Observably, rule 17.3 deals with amendments to statements of case with the permission of the court. The CPR contain extensive guidance as to the correct approach to amendments where permission is required, at paragraphs 17.3.1 to 17.3.8 of the White Book 2018.
The court found that in tribunal judicial reviews the claimant’s statement of facts and grounds is broadly equivalent to the particulars of claim. By analogy with rule 17.1 of the CPR an applicant seeking permission to bring judicial review proceedings in the Upper Tribunal is entitled to amend his statement of facts and grounds without permission if the amendments were made prior to service on the respondent. On the other hand, once the statement had been served rule 17.1 indicates that any amendments would require permission. Coulson LJ explained that the Tribunal Rules would clearly spell out if an approach other than the one in the CPR had been in contemplation. The court held that the same procedure as rule 17.1 applies and amendments to the statement of facts and grounds can be made without permission up to the date of service, but not thereafter. Searching for a principled method that simplified procedure, the court thought that rule 17.1 applied to the statement of facts and grounds in the same way that it does to particulars of claim and Coulson LJ reasoned that:
29. … Whilst unnecessary formality is to be avoided in public law claims, it is not unnecessary (but instead a fundamental right) that the respondent understands the claim that it has to meet when it provides its detailed response with the AoS. That can only happen if the grounds of challenge have been ‘frozen’ at the time of the service of proceedings, subject always to amendments which receive the subsequent permission of the court.
He said that once the statement of facts and grounds is received and preparation for the defence are underway, it would create confusion, delay and wasted costs if an applicant was later entitled to serve further versions “as and when new thoughts or events occurred.”
In addressing the question whether McCloskey J had jurisdiction to review UTJ Chalkley’s refusal of the amendments, Coulson LJ deciphered that the Upper Tribunal’s general power to review case management decisions found in section 10 of the Tribunals, Courts and Enforcement Act 2007 is expressly preserved by rule 6(5) of the Tribunal Rules. UTJ Chalkley’s decision was thus an order of the Upper Tribunal pursuant to rule 5 which concerns case management powers.
Wrongful reliance placed in Patel  EWCA Civ 1175 and Fawad Jan  UKUT 336 (IAC) failed to impress the court and Coulson LJ rejected the idea that UTJ Chalkley’s decision refusing permission to amend was a final decision, not a direction, which was incapable of being reviewed. The government’s submission was rejected for six reasons, namely (i) no justification existed for distinguishing between directions and decisions, (ii) the pointless distinction between a case management decision and a case management direction would be unnecessarily technical and impossible to operate in practice, (iii) the Tribunal Rules could have restricted the right to review so as to exclude some or all case management decisions but they do not do so, (iv) it would be counter-intuitive to read rules 5 and 6 as preventing a review of a substantial case management decision (for e.g. a strike out) but permitting a review of a decision about the preparation of the bundles, (v) since an applicant can apply for a review when permission to bring judicial review proceedings is refused on paper, it cannot be presumed that no right of review arises in relation to case management decisions, and (vi) overall the court’s approach was also consistent with common sense because many case management decisions were made on the papers, so the right of review was an important safeguard. McCloskey J therefore had had jurisdiction to review UTJ Chalkley’s decision.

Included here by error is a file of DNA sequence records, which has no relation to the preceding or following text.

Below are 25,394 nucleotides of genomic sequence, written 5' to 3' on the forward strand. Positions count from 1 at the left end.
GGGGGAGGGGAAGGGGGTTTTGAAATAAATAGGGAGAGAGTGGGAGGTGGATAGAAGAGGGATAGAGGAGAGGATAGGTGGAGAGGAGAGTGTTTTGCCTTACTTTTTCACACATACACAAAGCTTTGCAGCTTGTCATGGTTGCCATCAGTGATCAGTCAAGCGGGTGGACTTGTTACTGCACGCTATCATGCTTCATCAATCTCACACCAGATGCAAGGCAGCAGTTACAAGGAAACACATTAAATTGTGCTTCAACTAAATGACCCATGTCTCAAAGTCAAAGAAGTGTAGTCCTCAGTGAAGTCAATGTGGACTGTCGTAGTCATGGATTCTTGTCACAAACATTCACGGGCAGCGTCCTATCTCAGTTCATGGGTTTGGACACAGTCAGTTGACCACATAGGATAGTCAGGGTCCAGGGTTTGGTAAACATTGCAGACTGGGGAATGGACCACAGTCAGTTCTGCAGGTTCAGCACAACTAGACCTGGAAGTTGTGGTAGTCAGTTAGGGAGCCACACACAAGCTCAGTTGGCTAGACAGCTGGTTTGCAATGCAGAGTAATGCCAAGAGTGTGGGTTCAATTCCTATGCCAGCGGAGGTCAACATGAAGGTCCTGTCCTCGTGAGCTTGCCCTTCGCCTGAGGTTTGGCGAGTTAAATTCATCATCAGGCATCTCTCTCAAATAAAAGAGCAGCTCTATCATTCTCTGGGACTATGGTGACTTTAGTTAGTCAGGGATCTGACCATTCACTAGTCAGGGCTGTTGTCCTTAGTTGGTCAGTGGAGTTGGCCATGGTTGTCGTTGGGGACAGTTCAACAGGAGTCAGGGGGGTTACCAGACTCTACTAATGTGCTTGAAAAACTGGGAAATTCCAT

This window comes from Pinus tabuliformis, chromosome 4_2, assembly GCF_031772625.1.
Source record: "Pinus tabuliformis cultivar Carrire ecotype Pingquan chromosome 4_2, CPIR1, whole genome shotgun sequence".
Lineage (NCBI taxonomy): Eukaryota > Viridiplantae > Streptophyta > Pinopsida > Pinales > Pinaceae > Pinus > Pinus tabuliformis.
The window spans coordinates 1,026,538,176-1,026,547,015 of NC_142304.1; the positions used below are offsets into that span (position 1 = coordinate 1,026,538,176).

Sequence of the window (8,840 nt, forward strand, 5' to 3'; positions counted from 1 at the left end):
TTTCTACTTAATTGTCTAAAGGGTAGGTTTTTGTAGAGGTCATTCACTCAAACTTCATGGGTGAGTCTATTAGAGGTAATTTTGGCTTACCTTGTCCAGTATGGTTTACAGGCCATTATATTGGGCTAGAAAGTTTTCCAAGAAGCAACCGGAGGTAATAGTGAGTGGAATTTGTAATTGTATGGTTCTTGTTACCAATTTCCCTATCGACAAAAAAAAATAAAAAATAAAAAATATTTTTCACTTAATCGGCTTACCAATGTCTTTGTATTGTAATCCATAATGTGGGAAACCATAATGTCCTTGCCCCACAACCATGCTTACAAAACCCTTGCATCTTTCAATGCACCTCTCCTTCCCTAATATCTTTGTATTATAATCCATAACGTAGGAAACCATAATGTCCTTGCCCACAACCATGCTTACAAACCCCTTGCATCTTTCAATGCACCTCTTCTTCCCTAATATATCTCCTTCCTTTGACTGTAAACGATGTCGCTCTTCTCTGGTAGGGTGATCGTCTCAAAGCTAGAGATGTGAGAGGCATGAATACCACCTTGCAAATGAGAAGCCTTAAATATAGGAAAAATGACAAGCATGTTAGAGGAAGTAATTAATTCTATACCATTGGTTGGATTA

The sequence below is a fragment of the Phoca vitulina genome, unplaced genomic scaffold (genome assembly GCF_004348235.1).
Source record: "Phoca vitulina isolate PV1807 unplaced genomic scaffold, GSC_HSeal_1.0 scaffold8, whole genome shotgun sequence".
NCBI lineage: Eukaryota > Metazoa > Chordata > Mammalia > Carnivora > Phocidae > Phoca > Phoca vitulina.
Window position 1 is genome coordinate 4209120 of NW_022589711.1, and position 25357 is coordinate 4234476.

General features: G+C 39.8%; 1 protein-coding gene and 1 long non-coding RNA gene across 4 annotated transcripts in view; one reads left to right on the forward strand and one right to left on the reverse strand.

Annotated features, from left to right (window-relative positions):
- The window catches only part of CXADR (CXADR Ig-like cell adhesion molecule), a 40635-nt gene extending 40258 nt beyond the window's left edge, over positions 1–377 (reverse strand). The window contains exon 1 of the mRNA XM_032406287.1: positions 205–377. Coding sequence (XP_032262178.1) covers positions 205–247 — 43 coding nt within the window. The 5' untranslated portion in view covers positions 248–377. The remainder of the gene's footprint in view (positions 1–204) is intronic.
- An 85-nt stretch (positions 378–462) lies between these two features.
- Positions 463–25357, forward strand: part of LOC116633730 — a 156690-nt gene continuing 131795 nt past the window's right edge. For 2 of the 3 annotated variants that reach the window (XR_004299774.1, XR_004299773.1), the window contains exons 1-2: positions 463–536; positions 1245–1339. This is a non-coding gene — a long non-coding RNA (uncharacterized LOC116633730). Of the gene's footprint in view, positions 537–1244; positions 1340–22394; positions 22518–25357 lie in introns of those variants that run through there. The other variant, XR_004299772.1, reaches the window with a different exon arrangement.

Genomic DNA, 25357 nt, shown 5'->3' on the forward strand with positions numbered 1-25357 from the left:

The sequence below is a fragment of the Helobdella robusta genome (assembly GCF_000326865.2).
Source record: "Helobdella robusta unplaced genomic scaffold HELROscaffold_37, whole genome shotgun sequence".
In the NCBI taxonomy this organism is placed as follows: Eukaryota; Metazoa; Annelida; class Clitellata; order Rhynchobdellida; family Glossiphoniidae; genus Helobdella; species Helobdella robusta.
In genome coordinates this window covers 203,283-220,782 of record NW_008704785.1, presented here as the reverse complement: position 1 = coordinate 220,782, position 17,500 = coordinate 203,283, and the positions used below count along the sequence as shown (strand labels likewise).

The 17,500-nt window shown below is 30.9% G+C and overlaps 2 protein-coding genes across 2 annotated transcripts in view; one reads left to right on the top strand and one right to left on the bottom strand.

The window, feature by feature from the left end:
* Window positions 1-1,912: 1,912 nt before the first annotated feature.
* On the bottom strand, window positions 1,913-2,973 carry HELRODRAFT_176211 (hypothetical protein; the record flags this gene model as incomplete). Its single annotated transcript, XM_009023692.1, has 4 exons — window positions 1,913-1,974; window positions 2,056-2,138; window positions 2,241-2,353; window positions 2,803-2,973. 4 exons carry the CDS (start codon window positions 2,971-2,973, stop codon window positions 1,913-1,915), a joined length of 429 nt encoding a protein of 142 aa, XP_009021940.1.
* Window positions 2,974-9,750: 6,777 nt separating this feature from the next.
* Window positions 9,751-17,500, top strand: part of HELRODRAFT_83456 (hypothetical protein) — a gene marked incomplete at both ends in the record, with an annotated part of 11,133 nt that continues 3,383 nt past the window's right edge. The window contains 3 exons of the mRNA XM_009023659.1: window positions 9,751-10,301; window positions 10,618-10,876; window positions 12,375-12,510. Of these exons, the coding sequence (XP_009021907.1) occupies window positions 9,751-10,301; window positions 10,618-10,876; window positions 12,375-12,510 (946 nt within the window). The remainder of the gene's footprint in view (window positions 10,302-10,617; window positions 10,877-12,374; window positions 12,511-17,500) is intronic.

Official attempts to restrict the right of review so as to exclude case management decisions from the picture were rejected by the court as “red herring” and it was clear to Coulson LJ that the decisions in Patel and Fawad Jan turned on different questions – i.e. applications for permission to appeal and the concept of excluded decisions – and they were not concerned with case management matters or the operation of rule 6(5).
Next, the Court of Appeal addressed the question whether McCloskey J had been entitled to grant Mr Spahiu permission to amend. It was possible to set aside his decision because of a procedural reason and/or some reason of principle leading to the refusal of the amendments. A procedural error was not alleged but the Home Office relied on UTJ Chalkley’s decision that permission to amend should not be granted because the target of the original challenge had disappeared (because the removal directions were cancelled) and the amendments, which related solely to the subsequent decision, constituted a completely different challenge and needed to be litigated afresh by way of new judicial review proceedings.
The Home Office complained that allowing the amendments enabled Mr Spahiu to use existing judicial proceedings as a “rolling review”, to capture new claims arising out of a later event – the decision on 17 September 2015 to refuse his asylum and human rights claims – that only occurred after the commencement of proceedings. Indeed, Tesfay  EWCA Civ 415 and Ahmed  EWCA Civ 118 militated against permitting judicial review proceedings to be used for the purposes of a rolling review. Turgut  EWCA Civ 22 and R (O)  EWCA Civ 925 pointed in the other direction because on the facts of each case the court had found it convenient to deal with a challenge to a subsequent decision in the existing proceedings. Highlighting Lloyd-Jones LJ’s approach in Tesfay where the court pointed out the difficulties both in principle and in practice that ultimately accompany a rolling or evolving review, Coulson LJ held that: